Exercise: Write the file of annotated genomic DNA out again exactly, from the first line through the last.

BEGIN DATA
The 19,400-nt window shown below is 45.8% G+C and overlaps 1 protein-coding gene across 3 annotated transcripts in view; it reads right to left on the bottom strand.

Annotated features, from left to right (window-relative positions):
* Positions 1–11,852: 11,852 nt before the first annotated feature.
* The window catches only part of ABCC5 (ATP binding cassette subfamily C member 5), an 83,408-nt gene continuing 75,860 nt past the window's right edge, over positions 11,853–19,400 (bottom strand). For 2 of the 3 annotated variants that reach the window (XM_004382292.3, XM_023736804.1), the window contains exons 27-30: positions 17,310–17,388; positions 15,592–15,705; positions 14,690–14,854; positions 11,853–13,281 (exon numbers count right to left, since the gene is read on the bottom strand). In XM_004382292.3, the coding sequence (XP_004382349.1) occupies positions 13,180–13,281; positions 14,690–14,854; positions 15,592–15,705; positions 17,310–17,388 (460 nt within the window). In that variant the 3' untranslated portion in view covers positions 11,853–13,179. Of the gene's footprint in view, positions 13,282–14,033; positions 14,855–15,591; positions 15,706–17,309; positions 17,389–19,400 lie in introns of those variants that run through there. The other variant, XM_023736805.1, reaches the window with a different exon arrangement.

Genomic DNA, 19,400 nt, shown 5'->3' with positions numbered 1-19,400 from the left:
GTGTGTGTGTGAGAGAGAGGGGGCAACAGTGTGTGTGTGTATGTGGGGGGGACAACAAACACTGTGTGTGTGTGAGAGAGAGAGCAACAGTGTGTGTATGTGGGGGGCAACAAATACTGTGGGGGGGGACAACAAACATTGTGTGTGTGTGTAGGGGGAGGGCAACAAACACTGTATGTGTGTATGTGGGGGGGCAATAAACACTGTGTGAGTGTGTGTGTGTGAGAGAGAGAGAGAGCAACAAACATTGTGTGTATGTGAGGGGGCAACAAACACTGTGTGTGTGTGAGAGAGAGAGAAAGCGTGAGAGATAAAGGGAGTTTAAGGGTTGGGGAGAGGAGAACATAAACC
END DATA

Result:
The 19,400-nt window shown below is 45.8% G+C and overlaps 1 protein-coding gene across 3 annotated transcripts in view; it reads right to left on the bottom strand.

Annotated features, from left to right (window-relative positions):
* Positions 1–11,852: 11,852 nt before the first annotated feature.
* The window catches only part of ABCC5 (ATP binding cassette subfamily C member 5), an 83,408-nt gene continuing 75,860 nt past the window's right edge, over positions 11,853–19,400 (bottom strand). For 2 of the 3 annotated variants that reach the window (XM_004382292.3, XM_023736804.1), the window contains exons 27-30: positions 17,310–17,388; positions 15,592–15,705; positions 14,690–14,854; positions 11,853–13,281 (exon numbers count right to left, since the gene is read on the bottom strand). In XM_004382292.3, the coding sequence (XP_004382349.1) occupies positions 13,180–13,281; positions 14,690–14,854; positions 15,592–15,705; positions 17,310–17,388 (460 nt within the window). In that variant the 3' untranslated portion in view covers positions 11,853–13,179. Of the gene's footprint in view, positions 13,282–14,033; positions 14,855–15,591; positions 15,706–17,309; positions 17,389–19,400 lie in introns of those variants that run through there. The other variant, XM_023736805.1, reaches the window with a different exon arrangement.

Genomic DNA, 19,400 nt, shown 5'->3' with positions numbered 1-19,400 from the left:
GTGTGTGTGTGAGAGAGAGGGGGCAACAGTGTGTGTGTGTATGTGGGGGGGACAACAAACACTGTGTGTGTGTGAGAGAGAGAGCAACAGTGTGTGTATGTGGGGGGCAACAAATACTGTGGGGGGGGACAACAAACATTGTGTGTGTGTGTAGGGGGAGGGCAACAAACACTGTATGTGTGTATGTGGGGGGGCAATAAACACTGTGTGAGTGTGTGTGTGTGAGAGAGAGAGAGAGCAACAAACATTGTGTGTATGTGAGGGGGCAACAAACACTGTGTGTGTGTGAGAGAGAGAGAAAGCGTGAGAGATAAAGGGAGTTTAAGGGTTGGGGAGAGGAGAACATAAACC